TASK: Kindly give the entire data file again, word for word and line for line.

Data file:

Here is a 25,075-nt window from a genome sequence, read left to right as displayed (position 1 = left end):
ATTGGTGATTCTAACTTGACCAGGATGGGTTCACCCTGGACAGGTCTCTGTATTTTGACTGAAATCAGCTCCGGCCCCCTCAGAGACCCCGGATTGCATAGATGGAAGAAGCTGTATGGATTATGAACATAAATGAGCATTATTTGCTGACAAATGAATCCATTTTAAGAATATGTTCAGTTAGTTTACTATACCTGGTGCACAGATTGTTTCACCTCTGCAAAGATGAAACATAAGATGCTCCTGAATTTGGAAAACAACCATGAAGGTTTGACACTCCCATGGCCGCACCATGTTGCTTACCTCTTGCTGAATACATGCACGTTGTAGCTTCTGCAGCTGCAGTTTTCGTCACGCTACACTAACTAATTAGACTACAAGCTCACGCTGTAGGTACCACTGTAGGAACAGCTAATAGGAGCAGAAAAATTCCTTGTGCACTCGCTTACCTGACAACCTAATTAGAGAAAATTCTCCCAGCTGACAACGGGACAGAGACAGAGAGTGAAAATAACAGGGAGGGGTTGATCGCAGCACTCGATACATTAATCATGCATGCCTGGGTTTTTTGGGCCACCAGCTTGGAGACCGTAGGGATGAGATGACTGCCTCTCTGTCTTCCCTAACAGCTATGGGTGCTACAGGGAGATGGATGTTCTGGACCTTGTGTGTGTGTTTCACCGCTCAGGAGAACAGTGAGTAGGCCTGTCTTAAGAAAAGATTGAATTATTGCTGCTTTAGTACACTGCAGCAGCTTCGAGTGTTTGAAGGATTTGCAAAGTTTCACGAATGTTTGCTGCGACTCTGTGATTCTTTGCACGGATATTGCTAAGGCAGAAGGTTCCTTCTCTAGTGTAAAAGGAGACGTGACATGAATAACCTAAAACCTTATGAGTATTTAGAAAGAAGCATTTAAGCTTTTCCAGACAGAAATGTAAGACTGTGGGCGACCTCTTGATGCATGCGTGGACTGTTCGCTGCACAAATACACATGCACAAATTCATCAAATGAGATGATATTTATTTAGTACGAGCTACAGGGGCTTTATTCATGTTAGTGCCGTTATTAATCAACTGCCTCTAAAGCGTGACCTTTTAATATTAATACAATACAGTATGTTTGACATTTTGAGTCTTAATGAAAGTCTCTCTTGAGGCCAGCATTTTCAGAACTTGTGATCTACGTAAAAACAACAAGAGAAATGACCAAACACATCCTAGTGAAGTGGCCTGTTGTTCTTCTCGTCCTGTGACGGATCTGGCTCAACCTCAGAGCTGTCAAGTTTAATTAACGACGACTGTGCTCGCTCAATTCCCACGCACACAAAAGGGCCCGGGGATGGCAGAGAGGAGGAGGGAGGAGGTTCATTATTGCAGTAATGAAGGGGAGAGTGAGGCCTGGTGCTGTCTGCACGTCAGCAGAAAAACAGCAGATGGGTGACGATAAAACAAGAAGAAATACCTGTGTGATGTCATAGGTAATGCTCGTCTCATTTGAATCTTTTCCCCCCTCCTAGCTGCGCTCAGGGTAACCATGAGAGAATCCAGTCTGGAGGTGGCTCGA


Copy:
Here is a 25,075-nt window from a genome sequence, read left to right as displayed (position 1 = left end):
ATTGGTGATTCTAACTTGACCAGGATGGGTTCACCCTGGACAGGTCTCTGTATTTTGACTGAAATCAGCTCCGGCCCCCTCAGAGACCCCGGATTGCATAGATGGAAGAAGCTGTATGGATTATGAACATAAATGAGCATTATTTGCTGACAAATGAATCCATTTTAAGAATATGTTCAGTTAGTTTACTATACCTGGTGCACAGATTGTTTCACCTCTGCAAAGATGAAACATAAGATGCTCCTGAATTTGGAAAACAACCATGAAGGTTTGACACTCCCATGGCCGCACCATGTTGCTTACCTCTTGCTGAATACATGCACGTTGTAGCTTCTGCAGCTGCAGTTTTCGTCACGCTACACTAACTAATTAGACTACAAGCTCACGCTGTAGGTACCACTGTAGGAACAGCTAATAGGAGCAGAAAAATTCCTTGTGCACTCGCTTACCTGACAACCTAATTAGAGAAAATTCTCCCAGCTGACAACGGGACAGAGACAGAGAGTGAAAATAACAGGGAGGGGTTGATCGCAGCACTCGATACATTAATCATGCATGCCTGGGTTTTTTGGGCCACCAGCTTGGAGACCGTAGGGATGAGATGACTGCCTCTCTGTCTTCCCTAACAGCTATGGGTGCTACAGGGAGATGGATGTTCTGGACCTTGTGTGTGTGTTTCACCGCTCAGGAGAACAGTGAGTAGGCCTGTCTTAAGAAAAGATTGAATTATTGCTGCTTTAGTACACTGCAGCAGCTTCGAGTGTTTGAAGGATTTGCAAAGTTTCACGAATGTTTGCTGCGACTCTGTGATTCTTTGCACGGATATTGCTAAGGCAGAAGGTTCCTTCTCTAGTGTAAAAGGAGACGTGACATGAATAACCTAAAACCTTATGAGTATTTAGAAAGAAGCATTTAAGCTTTTCCAGACAGAAATGTAAGACTGTGGGCGACCTCTTGATGCATGCGTGGACTGTTCGCTGCACAAATACACATGCACAAATTCATCAAATGAGATGATATTTATTTAGTACGAGCTACAGGGGCTTTATTCATGTTAGTGCCGTTATTAATCAACTGCCTCTAAAGCGTGACCTTTTAATATTAATACAATACAGTATGTTTGACATTTTGAGTCTTAATGAAAGTCTCTCTTGAGGCCAGCATTTTCAGAACTTGTGATCTACGTAAAAACAACAAGAGAAATGACCAAACACATCCTAGTGAAGTGGCCTGTTGTTCTTCTCGTCCTGTGACGGATCTGGCTCAACCTCAGAGCTGTCAAGTTTAATTAACGACGACTGTGCTCGCTCAATTCCCACGCACACAAAAGGGCCCGGGGATGGCAGAGAGGAGGAGGGAGGAGGTTCATTATTGCAGTAATGAAGGGGAGAGTGAGGCCTGGTGCTGTCTGCACGTCAGCAGAAAAACAGCAGATGGGTGACGATAAAACAAGAAGAAATACCTGTGTGATGTCATAGGTAATGCTCGTCTCATTTGAATCTTTTCCCCCCTCCTAGCTGCGCTCAGGGTAACCATGAGAGAATCCAGTCTGGAGGTGGCTCGA